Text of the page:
Introduction to the Literature of Europe in the Fifteenth, Sixteenth, and Seventeenth Centuries, Volume 1

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Page 166 - It is admitted on all sides, that he wrote his own language with force and purity ; and he is reckoned one of its best models. The hymns in use with the Lutheran church, many of which are his own, possess a simple dignity and...
Page 81 - Paston Letters are an important testimony to the progressive condition of society, and come in as a precious link in the chain of the moral history of England, which they alone in this period supply. They stand indeed singly in Europe Hallam.
Page 88 - Never could the sympathies of the soul with outward nature be more finely touched ; never could more striking suggestions be presented to the philosopher and the statesman. Florence lay beneath them ; not with all the magnificence that the later Medici have given her, but, thanks to the piety of former times, presenting almost as varied an outline to the sky. One man, the wonder of Cosmo's age, Brunelleschi, had crowned the beautiful city with the vast dome of its cathedral; a structure unthought...
Page 89 - ... the magnificence that the later Medici have given her, but, thanks to the piety of former times, presenting almost as varied an outline to the sky. One man, the wonder of Cosmo's age, Brunelleschi, had crowned the beautiful city with the vast dome of its cathedral, a structure unthought of in Italy before, and rarely since surpassed. It seemed, amidst clustering towers of inferior churches, an emblem of the Catholic hierarchy under its supreme head; like Rome itself, imposing, unbroken, unchangeable,...
Page xix - But in the 12th century the impetuosity with which men rushed to that source of what they deemed wisdom, the great University of Paris, did not depend upon academical privileges or eleemosynary stipends, which came afterwards, though these were undoubtedly very effectual in keeping it up. The University created patrons, and was not created by them.
Page 88 - In a villa overhanging the towers of Florence, on the steep slope of that lofty hill crowned by the mother city, the ancient Fiesole, in gardens which Tully might have envied, with Ficino, Landino, and Politian at his side, he delighted his hours of leisure with the beautiful visions of Platonic philosophy, for which the summer stillness of an Italian sky appears the most congenial accompaniment.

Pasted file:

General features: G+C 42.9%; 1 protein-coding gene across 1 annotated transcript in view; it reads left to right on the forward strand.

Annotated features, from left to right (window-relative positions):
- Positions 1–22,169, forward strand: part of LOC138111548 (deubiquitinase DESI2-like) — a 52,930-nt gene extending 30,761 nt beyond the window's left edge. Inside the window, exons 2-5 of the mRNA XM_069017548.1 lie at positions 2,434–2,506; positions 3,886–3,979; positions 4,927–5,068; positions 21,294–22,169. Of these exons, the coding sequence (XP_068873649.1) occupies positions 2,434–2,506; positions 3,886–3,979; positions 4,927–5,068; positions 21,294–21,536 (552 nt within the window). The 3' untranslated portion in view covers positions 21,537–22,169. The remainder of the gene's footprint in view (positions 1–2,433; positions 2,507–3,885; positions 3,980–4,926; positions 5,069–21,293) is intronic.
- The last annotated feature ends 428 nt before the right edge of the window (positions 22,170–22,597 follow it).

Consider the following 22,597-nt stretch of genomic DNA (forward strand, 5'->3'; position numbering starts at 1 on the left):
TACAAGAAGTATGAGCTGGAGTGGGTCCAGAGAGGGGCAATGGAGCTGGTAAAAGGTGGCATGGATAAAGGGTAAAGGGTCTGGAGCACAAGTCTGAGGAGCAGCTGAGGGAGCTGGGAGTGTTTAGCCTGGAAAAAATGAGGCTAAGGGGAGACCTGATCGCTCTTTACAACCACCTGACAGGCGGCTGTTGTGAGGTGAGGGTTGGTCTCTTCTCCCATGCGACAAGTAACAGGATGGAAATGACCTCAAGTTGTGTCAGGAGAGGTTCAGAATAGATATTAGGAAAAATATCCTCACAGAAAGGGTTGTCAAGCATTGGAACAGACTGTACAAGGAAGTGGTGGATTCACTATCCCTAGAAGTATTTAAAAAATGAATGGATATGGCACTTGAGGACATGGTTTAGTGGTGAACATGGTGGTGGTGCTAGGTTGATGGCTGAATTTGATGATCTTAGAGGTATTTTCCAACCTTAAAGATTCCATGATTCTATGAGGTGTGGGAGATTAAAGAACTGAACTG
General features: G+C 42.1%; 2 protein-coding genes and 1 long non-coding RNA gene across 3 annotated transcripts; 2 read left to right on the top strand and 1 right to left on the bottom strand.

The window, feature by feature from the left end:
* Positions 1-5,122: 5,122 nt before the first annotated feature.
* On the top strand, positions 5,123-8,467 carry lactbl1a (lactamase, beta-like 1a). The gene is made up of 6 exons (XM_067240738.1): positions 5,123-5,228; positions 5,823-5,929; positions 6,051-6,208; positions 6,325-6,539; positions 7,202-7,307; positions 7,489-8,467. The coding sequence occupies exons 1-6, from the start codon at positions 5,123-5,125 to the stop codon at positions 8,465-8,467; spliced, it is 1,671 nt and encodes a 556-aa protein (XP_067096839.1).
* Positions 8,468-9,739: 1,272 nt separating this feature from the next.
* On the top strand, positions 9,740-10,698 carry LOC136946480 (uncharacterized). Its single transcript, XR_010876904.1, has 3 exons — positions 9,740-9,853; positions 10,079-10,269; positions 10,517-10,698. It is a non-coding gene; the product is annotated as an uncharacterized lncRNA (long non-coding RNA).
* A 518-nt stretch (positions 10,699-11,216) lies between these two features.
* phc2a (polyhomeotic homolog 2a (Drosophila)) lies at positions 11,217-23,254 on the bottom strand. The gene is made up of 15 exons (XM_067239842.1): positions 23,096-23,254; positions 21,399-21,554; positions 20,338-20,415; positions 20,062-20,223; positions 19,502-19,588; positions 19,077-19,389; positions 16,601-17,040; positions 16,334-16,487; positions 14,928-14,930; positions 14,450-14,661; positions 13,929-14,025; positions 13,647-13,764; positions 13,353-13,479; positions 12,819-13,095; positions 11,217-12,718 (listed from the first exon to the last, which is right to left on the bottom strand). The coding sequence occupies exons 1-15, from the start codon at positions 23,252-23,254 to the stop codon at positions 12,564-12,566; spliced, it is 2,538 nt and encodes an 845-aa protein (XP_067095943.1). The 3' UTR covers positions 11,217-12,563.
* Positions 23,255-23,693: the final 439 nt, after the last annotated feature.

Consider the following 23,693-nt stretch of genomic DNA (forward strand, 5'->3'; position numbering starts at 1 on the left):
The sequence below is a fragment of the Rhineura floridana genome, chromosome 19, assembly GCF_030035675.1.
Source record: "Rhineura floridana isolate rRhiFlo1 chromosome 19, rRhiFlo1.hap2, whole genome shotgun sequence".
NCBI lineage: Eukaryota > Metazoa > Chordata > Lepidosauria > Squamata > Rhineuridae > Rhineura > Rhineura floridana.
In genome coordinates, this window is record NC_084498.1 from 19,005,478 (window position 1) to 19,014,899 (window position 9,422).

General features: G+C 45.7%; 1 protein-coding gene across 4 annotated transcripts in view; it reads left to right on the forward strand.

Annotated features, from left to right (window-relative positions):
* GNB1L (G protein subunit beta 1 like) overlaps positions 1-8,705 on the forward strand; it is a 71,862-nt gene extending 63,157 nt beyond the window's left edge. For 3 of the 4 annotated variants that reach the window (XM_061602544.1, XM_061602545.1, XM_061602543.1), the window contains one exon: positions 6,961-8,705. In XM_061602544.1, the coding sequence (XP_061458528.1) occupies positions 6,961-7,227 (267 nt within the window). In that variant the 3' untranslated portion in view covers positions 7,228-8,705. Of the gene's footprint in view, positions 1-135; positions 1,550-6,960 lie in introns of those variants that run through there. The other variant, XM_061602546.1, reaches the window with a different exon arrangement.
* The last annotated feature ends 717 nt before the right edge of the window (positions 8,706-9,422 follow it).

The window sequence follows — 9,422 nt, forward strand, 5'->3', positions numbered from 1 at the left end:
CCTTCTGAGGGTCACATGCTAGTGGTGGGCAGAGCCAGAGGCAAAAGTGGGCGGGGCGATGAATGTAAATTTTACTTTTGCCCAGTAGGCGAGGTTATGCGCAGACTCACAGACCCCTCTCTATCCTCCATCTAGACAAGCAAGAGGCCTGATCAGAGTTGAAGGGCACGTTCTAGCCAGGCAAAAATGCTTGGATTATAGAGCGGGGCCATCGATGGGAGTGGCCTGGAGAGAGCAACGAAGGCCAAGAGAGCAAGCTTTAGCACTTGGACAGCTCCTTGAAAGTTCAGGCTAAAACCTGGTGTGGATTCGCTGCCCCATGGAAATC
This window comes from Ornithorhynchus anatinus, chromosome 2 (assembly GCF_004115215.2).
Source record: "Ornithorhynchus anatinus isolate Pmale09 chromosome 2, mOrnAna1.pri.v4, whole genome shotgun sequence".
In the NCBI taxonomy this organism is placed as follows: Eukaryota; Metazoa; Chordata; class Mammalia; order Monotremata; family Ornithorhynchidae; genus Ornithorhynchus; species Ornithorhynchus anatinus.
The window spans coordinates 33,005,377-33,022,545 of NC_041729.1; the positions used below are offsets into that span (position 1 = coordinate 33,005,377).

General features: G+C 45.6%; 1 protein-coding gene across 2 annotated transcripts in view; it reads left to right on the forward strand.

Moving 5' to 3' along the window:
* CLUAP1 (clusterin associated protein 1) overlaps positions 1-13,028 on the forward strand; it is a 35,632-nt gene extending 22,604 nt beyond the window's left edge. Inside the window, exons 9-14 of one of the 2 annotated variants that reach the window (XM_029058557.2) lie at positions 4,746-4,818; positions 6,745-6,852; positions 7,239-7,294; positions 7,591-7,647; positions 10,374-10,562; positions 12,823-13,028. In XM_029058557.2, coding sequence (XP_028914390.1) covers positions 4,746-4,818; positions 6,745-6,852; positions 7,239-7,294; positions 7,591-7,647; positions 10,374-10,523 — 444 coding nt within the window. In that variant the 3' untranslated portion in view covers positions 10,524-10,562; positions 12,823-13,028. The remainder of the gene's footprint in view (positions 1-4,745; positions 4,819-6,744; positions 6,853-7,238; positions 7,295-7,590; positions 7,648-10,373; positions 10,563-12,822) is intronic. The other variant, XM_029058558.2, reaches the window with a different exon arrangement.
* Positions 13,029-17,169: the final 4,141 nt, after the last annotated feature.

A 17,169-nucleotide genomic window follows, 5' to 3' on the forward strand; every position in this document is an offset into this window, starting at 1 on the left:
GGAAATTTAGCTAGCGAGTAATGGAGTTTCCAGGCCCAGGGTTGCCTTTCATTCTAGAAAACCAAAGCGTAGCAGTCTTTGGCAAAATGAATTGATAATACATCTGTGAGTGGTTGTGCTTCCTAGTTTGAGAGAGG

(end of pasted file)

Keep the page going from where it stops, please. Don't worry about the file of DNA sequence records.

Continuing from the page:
Page 107 - If any doubt could be harbored, not as to the right of Leonardo da Vinci to stand as the first name of the fifteenth century, which is beyond all doubt, but as to his originality in so many discoveries, which probably no one man, especially in such circumstances, has ever made, it must be by an hypothesis not very untenable, that some parts of physical science had already attained a height which mere books do not record.
Page 85 - That no one should thereafter translate any text of Holy Scripture into English, by way of a book, or little book, or tract ; and that no book of this kind should be read, that was composed lately in the time of John Wickliff, or since his death.
Page 167 - ... of the latter, not merely sophistical, of which I am hardly well convinced, it consists in distinctions too subtle for the people to apprehend. These are not the oscillations of the balance in a calm understanding, conscious of the difficulty which so often attends the estimate of opposite presumptions, but alternate gusts of dogmatism, during which, for the time, he was as tenacious of his judgment as if it had been uniform.
Page 34 - For when we compare the earliest English of the thirteenth century with the Anglo-Saxon of the twelfth, it seems hard to pronounce why it should pass for a separate language, rather than a modification or simplification of the former.

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